Rythm acts as a conductor for relationships. It communicates emotion and holds large groups of people together through practices like dance, ritual, or protest. It forms our experience of space-time, which determines how we relate to others. It is the channel of communication between mind and body and its form distinguishes physical and mental health from illness. Rhythm is formed in particular ways to encourage various virtues, vices, and ways of being in the world. As such, rhythm is an important dimension of any approach to ethics concerned with formation.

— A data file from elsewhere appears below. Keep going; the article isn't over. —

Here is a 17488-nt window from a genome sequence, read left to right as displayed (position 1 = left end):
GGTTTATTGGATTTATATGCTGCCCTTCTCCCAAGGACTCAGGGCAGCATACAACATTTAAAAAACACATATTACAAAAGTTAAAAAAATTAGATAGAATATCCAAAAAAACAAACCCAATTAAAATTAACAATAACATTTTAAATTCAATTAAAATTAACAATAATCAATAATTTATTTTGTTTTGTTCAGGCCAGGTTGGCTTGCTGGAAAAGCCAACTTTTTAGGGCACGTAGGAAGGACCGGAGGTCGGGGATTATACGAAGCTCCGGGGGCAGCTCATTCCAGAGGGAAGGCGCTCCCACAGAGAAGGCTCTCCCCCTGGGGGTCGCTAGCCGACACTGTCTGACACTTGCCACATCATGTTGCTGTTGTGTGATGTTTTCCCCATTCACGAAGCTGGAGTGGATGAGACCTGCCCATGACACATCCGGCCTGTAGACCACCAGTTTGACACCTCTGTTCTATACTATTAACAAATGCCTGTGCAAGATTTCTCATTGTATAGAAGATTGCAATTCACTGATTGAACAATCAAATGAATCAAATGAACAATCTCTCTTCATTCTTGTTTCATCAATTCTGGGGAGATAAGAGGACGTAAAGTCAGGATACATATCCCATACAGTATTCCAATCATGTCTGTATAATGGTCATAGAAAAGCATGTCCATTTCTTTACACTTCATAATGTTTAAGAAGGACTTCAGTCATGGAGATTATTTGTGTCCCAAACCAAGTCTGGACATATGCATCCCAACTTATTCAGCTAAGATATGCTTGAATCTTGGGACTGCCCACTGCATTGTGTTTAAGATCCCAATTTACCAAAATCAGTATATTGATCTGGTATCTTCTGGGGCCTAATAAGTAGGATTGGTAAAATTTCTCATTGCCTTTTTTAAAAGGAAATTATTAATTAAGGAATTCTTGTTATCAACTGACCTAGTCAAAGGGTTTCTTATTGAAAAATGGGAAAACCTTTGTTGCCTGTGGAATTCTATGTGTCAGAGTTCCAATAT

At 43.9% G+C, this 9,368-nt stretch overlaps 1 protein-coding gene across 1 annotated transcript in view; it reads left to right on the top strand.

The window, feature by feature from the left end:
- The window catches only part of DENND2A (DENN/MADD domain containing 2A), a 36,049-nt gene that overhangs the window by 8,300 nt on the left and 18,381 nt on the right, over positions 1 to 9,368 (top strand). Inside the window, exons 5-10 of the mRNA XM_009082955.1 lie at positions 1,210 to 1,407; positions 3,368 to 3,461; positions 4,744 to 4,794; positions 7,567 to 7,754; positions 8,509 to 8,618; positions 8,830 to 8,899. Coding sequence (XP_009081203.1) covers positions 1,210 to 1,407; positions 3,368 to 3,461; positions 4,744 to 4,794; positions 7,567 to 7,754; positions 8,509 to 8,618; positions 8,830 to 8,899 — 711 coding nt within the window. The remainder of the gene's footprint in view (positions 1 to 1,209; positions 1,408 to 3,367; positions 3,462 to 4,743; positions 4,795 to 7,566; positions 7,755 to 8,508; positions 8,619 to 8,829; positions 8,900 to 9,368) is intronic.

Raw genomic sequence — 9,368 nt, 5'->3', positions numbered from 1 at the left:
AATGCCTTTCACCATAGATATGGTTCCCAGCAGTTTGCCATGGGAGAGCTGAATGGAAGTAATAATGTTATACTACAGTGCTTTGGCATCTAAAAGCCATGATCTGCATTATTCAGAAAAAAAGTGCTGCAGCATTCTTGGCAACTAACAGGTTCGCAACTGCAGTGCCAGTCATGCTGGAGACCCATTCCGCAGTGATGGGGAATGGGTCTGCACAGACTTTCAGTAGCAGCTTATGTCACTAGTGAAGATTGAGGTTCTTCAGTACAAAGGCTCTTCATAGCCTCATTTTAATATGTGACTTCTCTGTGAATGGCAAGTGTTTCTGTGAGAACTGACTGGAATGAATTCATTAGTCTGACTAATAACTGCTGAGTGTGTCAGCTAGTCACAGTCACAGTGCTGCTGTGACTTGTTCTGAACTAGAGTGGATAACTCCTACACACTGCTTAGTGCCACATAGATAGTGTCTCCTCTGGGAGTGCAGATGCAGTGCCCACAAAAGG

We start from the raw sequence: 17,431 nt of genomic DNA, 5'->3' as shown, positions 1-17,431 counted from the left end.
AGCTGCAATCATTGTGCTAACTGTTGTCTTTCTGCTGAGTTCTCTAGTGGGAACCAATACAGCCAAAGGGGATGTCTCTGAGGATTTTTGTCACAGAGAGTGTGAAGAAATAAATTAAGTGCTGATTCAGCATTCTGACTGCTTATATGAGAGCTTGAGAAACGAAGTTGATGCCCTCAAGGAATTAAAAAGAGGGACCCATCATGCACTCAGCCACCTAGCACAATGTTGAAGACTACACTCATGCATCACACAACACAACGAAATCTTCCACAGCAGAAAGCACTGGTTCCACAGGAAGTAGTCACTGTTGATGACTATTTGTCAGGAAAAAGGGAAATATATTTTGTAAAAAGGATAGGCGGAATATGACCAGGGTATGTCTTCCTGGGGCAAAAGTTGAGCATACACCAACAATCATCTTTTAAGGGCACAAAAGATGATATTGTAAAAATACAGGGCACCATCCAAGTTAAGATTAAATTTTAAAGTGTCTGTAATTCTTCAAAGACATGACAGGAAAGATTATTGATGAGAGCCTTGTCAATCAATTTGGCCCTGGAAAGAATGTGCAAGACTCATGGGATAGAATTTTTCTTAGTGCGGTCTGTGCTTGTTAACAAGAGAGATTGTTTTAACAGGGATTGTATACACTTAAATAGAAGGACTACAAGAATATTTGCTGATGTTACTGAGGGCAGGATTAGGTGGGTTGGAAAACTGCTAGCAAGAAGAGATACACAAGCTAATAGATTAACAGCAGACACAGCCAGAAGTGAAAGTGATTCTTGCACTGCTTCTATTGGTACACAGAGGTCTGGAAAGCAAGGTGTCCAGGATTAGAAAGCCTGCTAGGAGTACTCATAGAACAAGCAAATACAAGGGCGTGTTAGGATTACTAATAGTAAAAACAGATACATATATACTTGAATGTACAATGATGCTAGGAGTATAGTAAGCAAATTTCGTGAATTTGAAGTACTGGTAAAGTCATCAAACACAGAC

Because this course was student-directed, course content is not represented on the syllabus. You can find a summary of each student-led class session under the category “Rhythm Research Class” in the right-hand panel.
“I appreciated that this course was drastically different from all of my other coursework this semester. This course provided me with an outlet to research a topic that intrigued me and to converse with students who were far more intelligent than I.”
“Dr. Eikelboom is an excellent professor with great knowledge and is able to teach students in way that allows her enthusiasm to catch on. She had a wide variety of course work that helped students to learn and stretch in many ways.”